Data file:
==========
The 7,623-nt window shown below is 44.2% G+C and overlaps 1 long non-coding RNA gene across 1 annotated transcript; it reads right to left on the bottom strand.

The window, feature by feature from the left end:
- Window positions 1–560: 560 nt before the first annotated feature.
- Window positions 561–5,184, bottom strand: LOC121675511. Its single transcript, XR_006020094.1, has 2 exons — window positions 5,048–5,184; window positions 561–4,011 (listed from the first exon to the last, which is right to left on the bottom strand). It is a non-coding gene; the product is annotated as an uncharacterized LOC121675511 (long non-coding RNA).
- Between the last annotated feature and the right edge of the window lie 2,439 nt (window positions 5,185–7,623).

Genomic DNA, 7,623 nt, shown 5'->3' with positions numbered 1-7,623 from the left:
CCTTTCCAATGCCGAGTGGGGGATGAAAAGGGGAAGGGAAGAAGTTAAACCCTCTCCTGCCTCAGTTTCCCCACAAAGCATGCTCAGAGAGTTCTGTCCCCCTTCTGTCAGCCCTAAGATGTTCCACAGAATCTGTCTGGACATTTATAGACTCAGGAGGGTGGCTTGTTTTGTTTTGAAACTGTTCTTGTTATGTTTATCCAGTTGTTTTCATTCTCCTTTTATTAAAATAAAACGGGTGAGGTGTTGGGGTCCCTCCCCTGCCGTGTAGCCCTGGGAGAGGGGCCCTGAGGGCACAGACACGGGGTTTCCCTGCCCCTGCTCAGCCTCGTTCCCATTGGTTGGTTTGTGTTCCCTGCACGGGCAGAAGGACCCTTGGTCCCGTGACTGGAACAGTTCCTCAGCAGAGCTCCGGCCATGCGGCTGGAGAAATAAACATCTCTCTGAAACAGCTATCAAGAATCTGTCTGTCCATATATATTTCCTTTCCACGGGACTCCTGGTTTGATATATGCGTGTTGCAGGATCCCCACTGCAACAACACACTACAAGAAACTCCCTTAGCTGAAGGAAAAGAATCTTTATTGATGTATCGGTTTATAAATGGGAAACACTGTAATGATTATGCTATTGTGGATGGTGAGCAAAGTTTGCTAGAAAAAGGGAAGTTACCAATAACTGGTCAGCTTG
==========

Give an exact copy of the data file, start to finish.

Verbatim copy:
The 7,623-nt window shown below is 44.2% G+C and overlaps 1 long non-coding RNA gene across 1 annotated transcript; it reads right to left on the bottom strand.

The window, feature by feature from the left end:
- Window positions 1–560: 560 nt before the first annotated feature.
- Window positions 561–5,184, bottom strand: LOC121675511. Its single transcript, XR_006020094.1, has 2 exons — window positions 5,048–5,184; window positions 561–4,011 (listed from the first exon to the last, which is right to left on the bottom strand). It is a non-coding gene; the product is annotated as an uncharacterized LOC121675511 (long non-coding RNA).
- Between the last annotated feature and the right edge of the window lie 2,439 nt (window positions 5,185–7,623).

Genomic DNA, 7,623 nt, shown 5'->3' with positions numbered 1-7,623 from the left:
CCTTTCCAATGCCGAGTGGGGGATGAAAAGGGGAAGGGAAGAAGTTAAACCCTCTCCTGCCTCAGTTTCCCCACAAAGCATGCTCAGAGAGTTCTGTCCCCCTTCTGTCAGCCCTAAGATGTTCCACAGAATCTGTCTGGACATTTATAGACTCAGGAGGGTGGCTTGTTTTGTTTTGAAACTGTTCTTGTTATGTTTATCCAGTTGTTTTCATTCTCCTTTTATTAAAATAAAACGGGTGAGGTGTTGGGGTCCCTCCCCTGCCGTGTAGCCCTGGGAGAGGGGCCCTGAGGGCACAGACACGGGGTTTCCCTGCCCCTGCTCAGCCTCGTTCCCATTGGTTGGTTTGTGTTCCCTGCACGGGCAGAAGGACCCTTGGTCCCGTGACTGGAACAGTTCCTCAGCAGAGCTCCGGCCATGCGGCTGGAGAAATAAACATCTCTCTGAAACAGCTATCAAGAATCTGTCTGTCCATATATATTTCCTTTCCACGGGACTCCTGGTTTGATATATGCGTGTTGCAGGATCCCCACTGCAACAACACACTACAAGAAACTCCCTTAGCTGAAGGAAAAGAATCTTTATTGATGTATCGGTTTATAAATGGGAAACACTGTAATGATTATGCTATTGTGGATGGTGAGCAAAGTTTGCTAGAAAAAGGGAAGTTACCAATAACTGGTCAGCTTG